- 1 What's On, Where to Eat, What to SeeGO TO PAGE
- 2 The Island's Facilities & InfrastructureGO TO PAGE
- 3 Living & Working in PhuketGO TO PAGE
- 4 Geography, Climate & WildlifeGO TO PAGE
CyanSiam's Phuket Guide Index
Introduction - A Brief History of Phuket
Phuket's history dates back to 1025 AD and for most of this time the island was known as Junk Ceylon or variations of the name as noted by an Alexandrian geographer in the Third Century AD when describing a journey to the Malay Peninsula passing by the cape of Jang Si Lang. Phuket became a safe harbour and trading post, due to the tin ore deposits, for merchants from India, China, Persia and Arabia and in the 16th Century the Dutch established a trading post. The northern and central areas of Phuket were governed by Thais and the west and south parts turned over to foreigners and tin mining.
In 1767 the Burmese attacked Ayuthaya, the capital and for a short while took control until King Taksin managed to repel the Burmese and reunify the country. The Burmese then raided the southern provinces looking for slaves so leading to one of Phuket's historic events. A British sea captain, Francis Light, was scouting the area around Phuket and saw Burmese forces heading to the island. He alerted the local government office but unfortunately the Governor had recently passed away leaving the island without a leader. The Governor's wife, Kunying Jan and her sister Mook, took charge of the military, dressed the local women in men's clothes so that the Burmese would think they were facing a large army defending the island. The Burmese attacked anyway but after a month gave up the siege. Kunying Jan was given the title 'Thao Thep Kasattn' by King Rama l, a title only normally awarded to royalty and her sister became Thao Sri Sunthon. You can see Phuket's homage to the two sisters at Heroines Monument which was erected in 1966 at the Tha Ruea Intersection on Thepkrasattri Road.
The Burmese succeeded in taking the island 24 years later causing the population to flee North. In 1825 they returned, but the old capital,Thalang, was no longer as important as the west and southern areas due to the tin mining and Phuket Town soon became the important centre of the island and was elevated to town status in 1894. Phuket was promoted to a monthon in 1902 and a province in 1916. The Tin mining industry has played an important part in Phuket's development causing on influx of migrant chinese workers and businessmen. They brought with them their beliefs and cuisine and marriage with local Thais created a new culture called 'Baba'. The riches made from tin mining and their chinese influences can be seen in Phuket Town especially the mansions built in sino portuguese style with chinese accents and the shop houses, many of which have been restored to their former glory. By 1985 the tin industry had died a death mainly due to dropping tin prices and exploitation.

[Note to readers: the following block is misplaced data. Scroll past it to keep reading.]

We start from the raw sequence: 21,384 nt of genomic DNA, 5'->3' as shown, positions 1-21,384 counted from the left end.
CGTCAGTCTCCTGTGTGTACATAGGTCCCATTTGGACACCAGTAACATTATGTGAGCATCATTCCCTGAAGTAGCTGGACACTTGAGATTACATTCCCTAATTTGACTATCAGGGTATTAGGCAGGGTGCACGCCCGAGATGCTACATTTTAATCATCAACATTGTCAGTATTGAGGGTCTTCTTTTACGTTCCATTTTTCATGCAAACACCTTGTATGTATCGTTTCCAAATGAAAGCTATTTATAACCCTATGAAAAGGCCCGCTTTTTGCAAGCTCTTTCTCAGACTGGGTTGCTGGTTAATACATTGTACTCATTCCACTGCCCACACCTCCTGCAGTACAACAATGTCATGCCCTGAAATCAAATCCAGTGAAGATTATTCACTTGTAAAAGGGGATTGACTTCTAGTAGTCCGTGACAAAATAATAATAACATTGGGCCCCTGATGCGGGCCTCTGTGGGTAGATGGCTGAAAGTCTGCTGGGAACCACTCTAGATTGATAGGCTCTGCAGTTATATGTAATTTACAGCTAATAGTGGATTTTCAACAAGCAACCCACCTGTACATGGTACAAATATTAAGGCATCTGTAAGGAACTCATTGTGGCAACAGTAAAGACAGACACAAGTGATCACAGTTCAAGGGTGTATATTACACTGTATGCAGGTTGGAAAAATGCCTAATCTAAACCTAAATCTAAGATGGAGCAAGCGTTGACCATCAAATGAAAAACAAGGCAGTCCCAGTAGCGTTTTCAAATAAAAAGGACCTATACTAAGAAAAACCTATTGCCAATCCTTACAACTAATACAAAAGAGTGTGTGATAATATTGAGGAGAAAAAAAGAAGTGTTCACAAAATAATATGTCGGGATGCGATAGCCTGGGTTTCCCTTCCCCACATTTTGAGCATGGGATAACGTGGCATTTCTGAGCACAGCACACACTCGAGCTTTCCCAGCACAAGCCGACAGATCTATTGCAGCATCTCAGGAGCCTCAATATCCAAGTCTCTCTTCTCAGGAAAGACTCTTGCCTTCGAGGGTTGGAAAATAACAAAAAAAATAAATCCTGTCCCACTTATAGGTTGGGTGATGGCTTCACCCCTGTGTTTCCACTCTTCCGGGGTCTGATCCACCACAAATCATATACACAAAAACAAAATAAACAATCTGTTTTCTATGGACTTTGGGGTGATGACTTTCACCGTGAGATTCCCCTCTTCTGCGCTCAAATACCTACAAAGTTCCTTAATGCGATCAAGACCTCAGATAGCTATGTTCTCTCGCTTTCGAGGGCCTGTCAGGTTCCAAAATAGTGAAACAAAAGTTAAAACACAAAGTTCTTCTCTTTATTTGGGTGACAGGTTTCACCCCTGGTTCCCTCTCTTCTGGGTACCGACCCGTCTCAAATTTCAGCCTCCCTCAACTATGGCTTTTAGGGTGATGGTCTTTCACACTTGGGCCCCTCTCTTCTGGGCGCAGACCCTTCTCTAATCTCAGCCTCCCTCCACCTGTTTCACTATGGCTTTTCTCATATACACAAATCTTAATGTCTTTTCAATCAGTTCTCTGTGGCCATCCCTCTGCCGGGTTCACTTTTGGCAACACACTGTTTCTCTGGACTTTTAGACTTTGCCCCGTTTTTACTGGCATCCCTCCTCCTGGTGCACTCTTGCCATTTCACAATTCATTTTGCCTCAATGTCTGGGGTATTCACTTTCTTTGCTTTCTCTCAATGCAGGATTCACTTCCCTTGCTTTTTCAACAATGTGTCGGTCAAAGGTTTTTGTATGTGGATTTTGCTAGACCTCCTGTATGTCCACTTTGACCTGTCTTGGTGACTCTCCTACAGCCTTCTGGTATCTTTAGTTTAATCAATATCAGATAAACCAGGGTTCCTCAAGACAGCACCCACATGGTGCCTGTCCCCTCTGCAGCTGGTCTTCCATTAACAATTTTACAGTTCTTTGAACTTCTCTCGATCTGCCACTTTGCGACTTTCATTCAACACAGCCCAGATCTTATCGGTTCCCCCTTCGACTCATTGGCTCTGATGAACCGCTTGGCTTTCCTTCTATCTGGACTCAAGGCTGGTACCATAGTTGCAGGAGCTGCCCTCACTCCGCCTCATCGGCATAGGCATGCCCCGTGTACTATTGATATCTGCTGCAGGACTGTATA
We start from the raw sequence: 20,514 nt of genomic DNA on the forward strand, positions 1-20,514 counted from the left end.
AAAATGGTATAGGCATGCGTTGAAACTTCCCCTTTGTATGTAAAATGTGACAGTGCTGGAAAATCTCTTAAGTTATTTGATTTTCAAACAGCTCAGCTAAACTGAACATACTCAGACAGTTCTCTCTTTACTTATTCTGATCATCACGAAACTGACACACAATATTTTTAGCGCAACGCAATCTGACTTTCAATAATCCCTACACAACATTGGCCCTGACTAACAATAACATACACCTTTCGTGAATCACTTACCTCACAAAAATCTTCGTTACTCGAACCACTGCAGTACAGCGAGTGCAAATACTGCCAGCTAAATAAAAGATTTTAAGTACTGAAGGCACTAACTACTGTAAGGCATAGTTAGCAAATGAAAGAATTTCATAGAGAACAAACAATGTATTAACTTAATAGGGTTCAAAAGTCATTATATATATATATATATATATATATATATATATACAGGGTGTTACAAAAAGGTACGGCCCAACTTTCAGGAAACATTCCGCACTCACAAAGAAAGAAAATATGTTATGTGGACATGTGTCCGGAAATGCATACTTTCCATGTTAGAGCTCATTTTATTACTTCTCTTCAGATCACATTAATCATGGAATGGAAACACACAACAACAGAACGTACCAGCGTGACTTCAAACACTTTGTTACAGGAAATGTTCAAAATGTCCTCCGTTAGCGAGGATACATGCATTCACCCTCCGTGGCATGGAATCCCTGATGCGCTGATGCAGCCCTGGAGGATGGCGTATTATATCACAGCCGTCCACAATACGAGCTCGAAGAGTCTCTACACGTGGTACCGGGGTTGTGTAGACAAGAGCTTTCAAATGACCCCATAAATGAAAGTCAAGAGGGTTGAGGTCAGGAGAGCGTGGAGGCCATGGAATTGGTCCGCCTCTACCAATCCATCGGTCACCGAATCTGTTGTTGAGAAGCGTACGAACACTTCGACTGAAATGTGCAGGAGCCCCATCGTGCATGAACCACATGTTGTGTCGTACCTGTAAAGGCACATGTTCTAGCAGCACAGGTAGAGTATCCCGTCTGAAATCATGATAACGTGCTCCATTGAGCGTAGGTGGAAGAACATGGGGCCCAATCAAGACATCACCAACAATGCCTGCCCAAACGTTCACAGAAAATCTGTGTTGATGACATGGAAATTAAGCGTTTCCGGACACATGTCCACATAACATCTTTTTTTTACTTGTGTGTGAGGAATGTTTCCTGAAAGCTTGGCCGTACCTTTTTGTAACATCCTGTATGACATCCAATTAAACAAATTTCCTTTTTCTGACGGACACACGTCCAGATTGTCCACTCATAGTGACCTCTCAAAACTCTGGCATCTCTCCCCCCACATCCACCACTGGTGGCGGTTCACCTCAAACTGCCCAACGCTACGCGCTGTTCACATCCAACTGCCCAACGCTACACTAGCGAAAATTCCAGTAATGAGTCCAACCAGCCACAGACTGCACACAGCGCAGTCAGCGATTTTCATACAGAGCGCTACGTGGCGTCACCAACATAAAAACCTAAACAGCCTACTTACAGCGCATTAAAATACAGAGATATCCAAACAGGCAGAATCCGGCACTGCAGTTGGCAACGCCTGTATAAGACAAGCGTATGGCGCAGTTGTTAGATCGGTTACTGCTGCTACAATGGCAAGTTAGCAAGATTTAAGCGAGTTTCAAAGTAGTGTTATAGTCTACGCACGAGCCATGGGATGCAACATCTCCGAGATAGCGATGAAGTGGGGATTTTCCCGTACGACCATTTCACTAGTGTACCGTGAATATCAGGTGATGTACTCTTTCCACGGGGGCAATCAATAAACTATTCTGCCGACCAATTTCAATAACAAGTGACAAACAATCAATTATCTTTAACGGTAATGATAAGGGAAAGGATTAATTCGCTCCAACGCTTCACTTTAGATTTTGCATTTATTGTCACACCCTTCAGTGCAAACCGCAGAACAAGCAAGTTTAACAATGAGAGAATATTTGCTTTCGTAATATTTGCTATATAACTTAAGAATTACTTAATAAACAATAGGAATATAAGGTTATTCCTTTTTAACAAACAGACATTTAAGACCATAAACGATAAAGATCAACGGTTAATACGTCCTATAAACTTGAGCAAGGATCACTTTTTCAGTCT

The Sarasin Bridge
Finally in 1967 the Sarasin Bridge was constructed so linking Phuket to the mainland at a reputed cost of almost 29 million Baht. Named after Pote Sarasin, who served as head of the now-defunct National Development Ministry. With a span of 600 metres it opened up the Island to road traffic, supplies and easy access. This bridge has since been replaced (2012) by the higher Thao Thep Krasattri Bridge and Srisoonthorn Bridge, as you will notice from earlier, named after Phuket's Heroines.
The Re-birth of the Island
Luckily 1970 saw the start of Phuket as a backpacker destination with the advent of cheap flights - by the 1980s tourism was in full swing and the island changed from isolated villages to one of the most popular destinations in the world. Apart from being a place to holiday and soak up the sun, Phuket's natural beauty and friendly people has resulted in it being used many times over for film locations. 1974 saw one of our local islands, Khao Phing Kan or 'the Nail' becoming known now as "James Bond Island" when "The Man with the Golden Gun" hit the world's cinemas. Since then we have our scenery immortalised in "The Beach" (2000) and most recently the hilarious "Hangover II" (2011) and "The Impossible" (2012), a more serious look at the effects of the 2004 Tsunami. Many ex-pats as well as locals get the chance to appear as extras and can be quite a source of income at times!